York University professor first Canadian to receive Bibliographical Society Gold Medal
York University Professor James Carley has been awarded the Gold Medal by the Bibliographical Society, a U.K.-based organization that describes itself as the “senior learned society dealing with the study of the book and its history.”
Carley is a Distinguished Research Professor Emeritus in the Department of English, Faculty of Liberal Arts & Professional Studies (LA&PS). He is known for his expertise in medieval manuscripts and for his studies of royal, episcopal and aristocratic libraries in early modern Britain. He is the first Canadian to be awarded this medal.
Carley’s interpretations of historical texts have been described as being able to open a window on an entire landscape where other modes of historical inquiry fall short, according to nomination letters provided to the Bibliographical Society.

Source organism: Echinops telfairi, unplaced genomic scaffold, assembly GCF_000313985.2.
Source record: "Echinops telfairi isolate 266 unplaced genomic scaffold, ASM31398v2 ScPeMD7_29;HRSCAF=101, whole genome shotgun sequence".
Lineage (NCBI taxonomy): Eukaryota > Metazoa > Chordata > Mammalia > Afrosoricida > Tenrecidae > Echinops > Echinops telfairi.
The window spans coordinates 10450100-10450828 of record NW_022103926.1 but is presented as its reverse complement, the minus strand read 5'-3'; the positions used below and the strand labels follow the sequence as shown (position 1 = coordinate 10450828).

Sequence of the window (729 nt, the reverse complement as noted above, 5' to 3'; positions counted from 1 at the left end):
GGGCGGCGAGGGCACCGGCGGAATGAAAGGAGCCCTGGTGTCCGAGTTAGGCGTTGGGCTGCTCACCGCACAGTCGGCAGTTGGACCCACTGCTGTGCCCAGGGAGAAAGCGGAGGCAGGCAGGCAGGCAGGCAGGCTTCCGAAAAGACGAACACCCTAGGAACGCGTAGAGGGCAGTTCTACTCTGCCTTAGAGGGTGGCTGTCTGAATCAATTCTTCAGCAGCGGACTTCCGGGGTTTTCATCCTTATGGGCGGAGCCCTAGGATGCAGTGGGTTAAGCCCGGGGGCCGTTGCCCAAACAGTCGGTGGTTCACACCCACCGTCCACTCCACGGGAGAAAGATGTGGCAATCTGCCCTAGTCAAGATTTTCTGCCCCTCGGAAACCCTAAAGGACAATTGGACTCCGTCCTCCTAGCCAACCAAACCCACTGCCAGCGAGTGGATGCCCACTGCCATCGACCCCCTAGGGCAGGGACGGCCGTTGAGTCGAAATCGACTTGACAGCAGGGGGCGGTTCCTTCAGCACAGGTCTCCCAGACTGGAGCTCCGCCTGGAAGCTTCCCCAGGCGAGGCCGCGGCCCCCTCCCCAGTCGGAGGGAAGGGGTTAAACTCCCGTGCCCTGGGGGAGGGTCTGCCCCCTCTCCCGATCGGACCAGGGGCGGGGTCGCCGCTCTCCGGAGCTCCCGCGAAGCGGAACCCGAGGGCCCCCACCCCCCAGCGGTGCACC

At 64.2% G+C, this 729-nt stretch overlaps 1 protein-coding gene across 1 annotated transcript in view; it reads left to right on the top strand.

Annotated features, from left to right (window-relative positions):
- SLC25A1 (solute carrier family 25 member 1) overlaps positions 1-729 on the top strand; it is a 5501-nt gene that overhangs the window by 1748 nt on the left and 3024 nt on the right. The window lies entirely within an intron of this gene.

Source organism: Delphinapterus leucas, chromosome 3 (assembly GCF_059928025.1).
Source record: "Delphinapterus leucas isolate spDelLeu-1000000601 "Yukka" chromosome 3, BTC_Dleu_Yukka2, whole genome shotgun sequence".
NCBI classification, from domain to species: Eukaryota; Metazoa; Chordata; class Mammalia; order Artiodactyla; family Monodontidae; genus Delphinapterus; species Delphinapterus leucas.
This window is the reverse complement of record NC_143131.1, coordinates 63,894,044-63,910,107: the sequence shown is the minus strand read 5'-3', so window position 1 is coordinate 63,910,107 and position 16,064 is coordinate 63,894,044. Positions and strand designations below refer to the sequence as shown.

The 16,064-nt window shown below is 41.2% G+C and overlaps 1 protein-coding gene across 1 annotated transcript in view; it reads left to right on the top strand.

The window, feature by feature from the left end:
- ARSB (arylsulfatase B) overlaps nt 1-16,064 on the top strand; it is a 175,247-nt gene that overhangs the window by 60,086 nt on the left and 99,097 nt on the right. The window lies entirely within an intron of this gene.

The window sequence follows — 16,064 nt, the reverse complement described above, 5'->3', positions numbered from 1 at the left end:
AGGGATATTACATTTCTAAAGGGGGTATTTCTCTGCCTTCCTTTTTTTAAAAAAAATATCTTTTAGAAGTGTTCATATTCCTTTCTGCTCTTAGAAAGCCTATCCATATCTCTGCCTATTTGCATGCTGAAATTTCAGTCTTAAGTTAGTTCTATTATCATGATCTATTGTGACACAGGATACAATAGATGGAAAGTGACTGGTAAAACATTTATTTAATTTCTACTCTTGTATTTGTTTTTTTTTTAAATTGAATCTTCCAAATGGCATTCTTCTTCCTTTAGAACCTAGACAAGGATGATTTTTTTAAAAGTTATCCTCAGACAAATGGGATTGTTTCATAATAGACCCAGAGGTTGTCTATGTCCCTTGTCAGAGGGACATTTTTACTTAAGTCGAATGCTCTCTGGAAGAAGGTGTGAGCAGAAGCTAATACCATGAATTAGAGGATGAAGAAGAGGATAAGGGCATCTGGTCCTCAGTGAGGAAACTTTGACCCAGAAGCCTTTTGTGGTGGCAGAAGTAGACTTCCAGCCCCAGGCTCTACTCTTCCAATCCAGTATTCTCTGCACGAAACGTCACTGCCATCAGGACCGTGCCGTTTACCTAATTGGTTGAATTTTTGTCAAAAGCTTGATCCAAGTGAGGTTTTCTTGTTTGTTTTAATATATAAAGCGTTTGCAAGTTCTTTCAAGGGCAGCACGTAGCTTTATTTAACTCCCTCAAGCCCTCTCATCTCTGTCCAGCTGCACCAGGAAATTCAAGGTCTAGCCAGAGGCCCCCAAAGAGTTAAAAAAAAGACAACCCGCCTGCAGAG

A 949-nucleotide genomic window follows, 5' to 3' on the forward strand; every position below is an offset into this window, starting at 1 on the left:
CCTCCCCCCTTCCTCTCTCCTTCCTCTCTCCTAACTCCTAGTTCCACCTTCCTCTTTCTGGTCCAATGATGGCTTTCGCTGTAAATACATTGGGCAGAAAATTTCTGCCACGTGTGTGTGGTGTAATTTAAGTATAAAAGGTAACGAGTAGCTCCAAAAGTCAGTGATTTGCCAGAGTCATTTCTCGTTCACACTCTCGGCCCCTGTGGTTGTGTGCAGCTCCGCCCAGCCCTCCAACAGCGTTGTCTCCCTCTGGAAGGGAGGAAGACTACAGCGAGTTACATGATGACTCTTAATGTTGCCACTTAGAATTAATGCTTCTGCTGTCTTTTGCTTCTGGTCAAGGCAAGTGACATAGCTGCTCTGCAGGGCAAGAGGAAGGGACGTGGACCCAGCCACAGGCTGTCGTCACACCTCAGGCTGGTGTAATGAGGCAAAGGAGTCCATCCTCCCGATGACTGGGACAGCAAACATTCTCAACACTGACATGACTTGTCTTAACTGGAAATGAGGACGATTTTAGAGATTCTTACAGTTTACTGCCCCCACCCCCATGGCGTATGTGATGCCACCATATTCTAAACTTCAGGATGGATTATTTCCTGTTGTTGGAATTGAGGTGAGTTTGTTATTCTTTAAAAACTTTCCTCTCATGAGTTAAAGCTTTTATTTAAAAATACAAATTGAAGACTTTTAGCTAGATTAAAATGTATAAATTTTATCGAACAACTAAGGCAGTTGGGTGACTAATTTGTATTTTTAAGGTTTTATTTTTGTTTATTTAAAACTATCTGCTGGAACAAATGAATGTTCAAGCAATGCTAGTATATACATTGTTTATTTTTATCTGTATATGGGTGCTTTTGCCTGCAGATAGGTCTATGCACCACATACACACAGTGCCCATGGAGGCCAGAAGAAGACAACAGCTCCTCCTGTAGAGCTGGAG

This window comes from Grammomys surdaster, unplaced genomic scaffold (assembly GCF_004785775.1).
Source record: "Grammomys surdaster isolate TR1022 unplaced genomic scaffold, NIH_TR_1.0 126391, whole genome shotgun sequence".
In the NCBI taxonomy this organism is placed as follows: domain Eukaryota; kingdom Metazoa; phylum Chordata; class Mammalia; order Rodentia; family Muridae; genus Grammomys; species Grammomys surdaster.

He is the author of more than 75 published articles and numerous books, including The Chronicle of Glastonbury (1985), The Books of King Henry VIII and his Wives (2004), and John Leland. De uiris illustribus: An Edition and Translation (2010).
Among his many honours and awards are the election as a Fellow of the Royal Society of Canada in 2002. In 2012, he was awarded the Queen Elizabeth II Diamond Jubilee Medal for services to scholarship in Canada and internationally, and the following year, the Pierre Chauveau Medal of the Royal Society of Canada for “distinguished contribution to knowledge in the humanities.” He has served on the Council of the Bibliographical Society of Canada.
From 2016 to 2017, Carley was the first Canadian to be elected as master of the Worshipful Company of Barbers, a livery company based in London, U.K. Originally devoted to the practice of medicine, the livery now focuses on education and charity work. During his one-year term as master, Carley was recognized for bringing more women and Canadians to speak at the livery’s meetings.
The presentation of the Bibliographical Society Gold Medal will take place on Jan. 21, 2020, at the Society of Antiquaries of London in the U.K.